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review SPOILER ALERT! 2017-09-18 11:03
Lustrum by Robert Harris
Lustrum - Robert Harris

This is the second part of Harris's Cicero-trilogy. The author claims that you should be able to read this book independently, but in my opinion you should have at least some idea about the various alliances and enmities that made up "Imperium".


Lustrum spans 5 years, beginning at the eve of Cicero's 1-year consulship when a young slave, owned by Cicero's co-consul Hybrida, is found mutilated. What follows is a row of unholy alliances to thwart the attempt of overthrowing the republic by Catilina and his followers. While Cicero is hailed saviour of the republic, his adherence to the rule of law opens the door for the rise of the mob on the one side and Caesar's rule on the other, disregarding protocol and pushing through legislation via bribery and threats. The senate's power is on the decline, the government now consists of Caesar, Crassus and Pompey with narcissist Clodius ruling the mob. And Cicero has to flee into the night.


The last 100 pages or so quite honestly gave me the chills. Cicero might have thwarted the most overt attack on the republic during his consulship... but he couldn't prevent the slow decline, the rise of the mob and Caesar's usurping power. Everytime he thinks he has slain a monster, it grows back 7 more heads. And that's rather disquieting. Of course, Cicero's not without blame, either. He chose to rest on his laurels, he made pacts that later on bit him in the behind, he wasn't careful enough about whom to trust, and that's what leads to his fall from grace.


But the chilling sensation doesn't only come from the story itself, the tale of a corrupt republic that tears itself apart. No, rather than talking about the long lost Roman republic this novel feels damningly real in this age and time where we see mob-like movements on the streets and online, where we see demagogues taking control of that mob and pointing fingers (and the mob mindlessly following), where we see established parties stuck in corruption and self-annihilation, where we see so much anger, hatred and negative campaigning instead of enthusiasm and new ideas, where we see divide and conquer instead of unity and common ground. Sounds pretty relevant in the current climate to me.


Overall, a satisfying and thought-provoking novel - on to part 3.

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review SPOILER ALERT! 2016-01-24 01:12
His Majesty's Dragon by Naomi Novik
His Majesty's Dragon - Naomi Novik


Navy captain Will Laurence never would have guessed that the recovery of a dragon egg from a captured French frigate during the Napleonic Wars would throw his own life into upheaval. Now, bonded to newly hatched Temeraire, he has to abandon his career and face a new destiny among dragons and other aviators, and finds himself sharing a cameraderie and friendship with Temeraire he never would have thought possible. But the French aren't idle, either. They want their dragon back - and they are not above invading the whole of Britain, either.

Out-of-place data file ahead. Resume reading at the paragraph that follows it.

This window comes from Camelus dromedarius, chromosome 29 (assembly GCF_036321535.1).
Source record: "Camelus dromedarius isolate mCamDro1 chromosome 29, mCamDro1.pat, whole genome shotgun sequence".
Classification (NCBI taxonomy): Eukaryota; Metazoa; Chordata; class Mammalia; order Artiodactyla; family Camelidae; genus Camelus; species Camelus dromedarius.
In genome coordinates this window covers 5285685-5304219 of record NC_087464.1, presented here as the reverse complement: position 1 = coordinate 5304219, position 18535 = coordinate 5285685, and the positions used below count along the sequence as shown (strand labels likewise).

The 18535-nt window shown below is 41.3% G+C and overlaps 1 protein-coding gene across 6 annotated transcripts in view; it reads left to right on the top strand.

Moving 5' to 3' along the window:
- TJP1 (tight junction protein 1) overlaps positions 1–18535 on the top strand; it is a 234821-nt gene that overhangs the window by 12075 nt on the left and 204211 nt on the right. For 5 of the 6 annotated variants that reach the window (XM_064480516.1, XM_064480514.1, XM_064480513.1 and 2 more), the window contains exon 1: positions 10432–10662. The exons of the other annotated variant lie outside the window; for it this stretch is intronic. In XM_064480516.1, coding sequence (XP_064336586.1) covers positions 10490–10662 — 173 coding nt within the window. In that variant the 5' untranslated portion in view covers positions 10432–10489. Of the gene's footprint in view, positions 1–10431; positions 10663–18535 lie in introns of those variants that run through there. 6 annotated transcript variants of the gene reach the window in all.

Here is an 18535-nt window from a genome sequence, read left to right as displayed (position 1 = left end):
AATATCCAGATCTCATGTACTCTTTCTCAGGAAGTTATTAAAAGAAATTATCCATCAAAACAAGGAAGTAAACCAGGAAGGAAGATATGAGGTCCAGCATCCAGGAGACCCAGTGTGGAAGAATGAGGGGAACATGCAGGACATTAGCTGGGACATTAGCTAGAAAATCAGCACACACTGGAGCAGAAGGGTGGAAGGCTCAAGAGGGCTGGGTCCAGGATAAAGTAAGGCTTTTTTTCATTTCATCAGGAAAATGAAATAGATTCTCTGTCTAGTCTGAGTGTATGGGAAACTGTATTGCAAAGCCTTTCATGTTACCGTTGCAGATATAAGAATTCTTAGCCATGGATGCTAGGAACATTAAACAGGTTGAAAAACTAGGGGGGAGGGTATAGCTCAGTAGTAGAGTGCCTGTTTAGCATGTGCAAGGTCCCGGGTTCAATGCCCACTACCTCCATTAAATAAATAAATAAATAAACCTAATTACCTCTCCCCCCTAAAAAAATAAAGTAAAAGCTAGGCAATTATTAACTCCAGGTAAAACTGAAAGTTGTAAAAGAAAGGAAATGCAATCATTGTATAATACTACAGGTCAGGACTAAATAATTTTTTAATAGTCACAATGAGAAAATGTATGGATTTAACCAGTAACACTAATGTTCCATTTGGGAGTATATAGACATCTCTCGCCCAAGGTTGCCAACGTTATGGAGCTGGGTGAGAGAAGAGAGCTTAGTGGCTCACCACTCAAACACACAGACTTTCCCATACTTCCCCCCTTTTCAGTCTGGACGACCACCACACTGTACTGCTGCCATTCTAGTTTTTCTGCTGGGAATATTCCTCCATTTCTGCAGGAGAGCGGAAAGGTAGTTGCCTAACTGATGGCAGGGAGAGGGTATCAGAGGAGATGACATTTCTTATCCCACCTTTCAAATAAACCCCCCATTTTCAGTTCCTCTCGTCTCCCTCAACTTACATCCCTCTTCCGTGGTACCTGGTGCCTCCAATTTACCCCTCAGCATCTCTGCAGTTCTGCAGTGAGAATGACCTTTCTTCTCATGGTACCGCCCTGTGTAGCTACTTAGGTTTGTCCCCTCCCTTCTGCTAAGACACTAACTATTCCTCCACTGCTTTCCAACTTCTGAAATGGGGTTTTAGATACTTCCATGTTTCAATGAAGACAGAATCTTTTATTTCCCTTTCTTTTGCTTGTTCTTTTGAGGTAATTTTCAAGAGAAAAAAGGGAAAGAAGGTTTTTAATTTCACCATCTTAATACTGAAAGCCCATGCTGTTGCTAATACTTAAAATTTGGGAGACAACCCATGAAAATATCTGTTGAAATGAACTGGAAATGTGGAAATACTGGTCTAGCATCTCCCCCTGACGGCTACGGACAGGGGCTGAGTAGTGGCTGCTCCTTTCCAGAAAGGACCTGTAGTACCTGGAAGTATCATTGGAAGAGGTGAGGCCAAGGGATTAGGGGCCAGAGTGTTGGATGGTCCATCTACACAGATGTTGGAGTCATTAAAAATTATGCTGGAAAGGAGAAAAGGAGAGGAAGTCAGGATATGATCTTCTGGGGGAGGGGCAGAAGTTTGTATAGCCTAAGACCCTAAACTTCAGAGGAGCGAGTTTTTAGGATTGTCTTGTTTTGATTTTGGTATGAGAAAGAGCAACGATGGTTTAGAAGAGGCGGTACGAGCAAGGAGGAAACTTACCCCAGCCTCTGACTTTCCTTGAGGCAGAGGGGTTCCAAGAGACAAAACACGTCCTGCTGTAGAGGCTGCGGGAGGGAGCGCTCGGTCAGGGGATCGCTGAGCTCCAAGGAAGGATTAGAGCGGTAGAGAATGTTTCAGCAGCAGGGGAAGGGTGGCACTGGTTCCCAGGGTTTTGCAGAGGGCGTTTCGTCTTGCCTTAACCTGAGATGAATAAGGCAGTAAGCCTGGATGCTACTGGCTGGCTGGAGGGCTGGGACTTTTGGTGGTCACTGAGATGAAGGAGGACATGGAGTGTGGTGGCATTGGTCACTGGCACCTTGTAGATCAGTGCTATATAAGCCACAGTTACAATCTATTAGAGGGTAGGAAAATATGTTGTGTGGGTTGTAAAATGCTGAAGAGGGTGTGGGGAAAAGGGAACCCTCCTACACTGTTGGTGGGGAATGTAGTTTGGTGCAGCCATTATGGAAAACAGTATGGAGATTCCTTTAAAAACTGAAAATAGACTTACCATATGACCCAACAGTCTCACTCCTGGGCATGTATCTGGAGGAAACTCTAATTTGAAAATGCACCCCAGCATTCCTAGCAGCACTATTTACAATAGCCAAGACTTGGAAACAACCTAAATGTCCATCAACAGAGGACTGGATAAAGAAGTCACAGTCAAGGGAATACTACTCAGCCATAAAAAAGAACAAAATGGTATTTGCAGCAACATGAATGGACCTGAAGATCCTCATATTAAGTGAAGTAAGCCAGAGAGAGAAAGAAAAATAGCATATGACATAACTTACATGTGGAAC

As I said in a previous entry, the first part of this book simply blew me away. The build-up of the friendship between Laurence and Temeraire, Laurence's having to get used to his new way of life, Temeraire's childlike curiosity, his mutinous tendencies, his love for Laurence... all this touched me deeply. And when that other aviator came along trying to replace Laurence I was so angry on Temeraire's behalf (and Laurence's), that the reunion and confirmation of their partnership almost made me cry. I always enjoy focusing on few characters and their relationship, and this was just what I love most.

Unfortunately, I wasn't quite as happy with the second part of this novel. While, of course, it's necessary to introduce the other aviators and dragons this section dragged along quite a bit. There was too little action and a bit too much theory behind the Corps and all the dragons. Again, I know that the members of Temeraire's formation have to be introduced and properly described, but I would have wished for a bit more interaction, maybe even a description of how Temeraire fits in. He is, after all, as new to the Corps as Laurence is, so I'd have loved to get a glimpse at the training camp out of *his* point of view, especially given his insecurity at fitting in.

What I did like, though, was the introduction of females into the Corps. Given the setting at the onset of the 19th century one wouldn't expect women to play roles other than as damsels in distress, so I quite welcomed their riding one of the more dangerous dragon breeds.

On the other hand, the training camp offered quite an insight into the partnerships of other riders and their beasts. And while Laurence comes across as extremely accomodating and mindful of Temeraire's needs, the relationship between dragon and human seems generally based on mutual respect and friendship. Small wonder that riders don't quite find the time for other serious relationships. Perhaps because of the caring and loving environment, even between a not so intelligent beast (Vollie) and its rider, the fate of Levitas comes as an even harsher blow. I always find it difficult to bear disdain and negligence when a few simple words and actions could mean all the difference. And I also find it difficult to just look on and not interfere. Why couldn't Levitas be taken away from Rankin? Because *he* wouldn't have accepted another rider? Loyalty for sure is a fickle thing, and love is even more. Not everyone who gets it, deserves it - and still, Levitas couldn't help but be loyal and loving towards Rankin even if the only thing he got back were harsh words, negligence and, at the end, death. I sobbed throughout the whole scene of Levitas' death, I rooted for him to get just one small declaration of affection and worthiness from Rankin - and still, even the fake words Rankin managed to utter on Laurence's behest were enough to let him die peacefully... I'm still tearing up, just thinking and writing about it.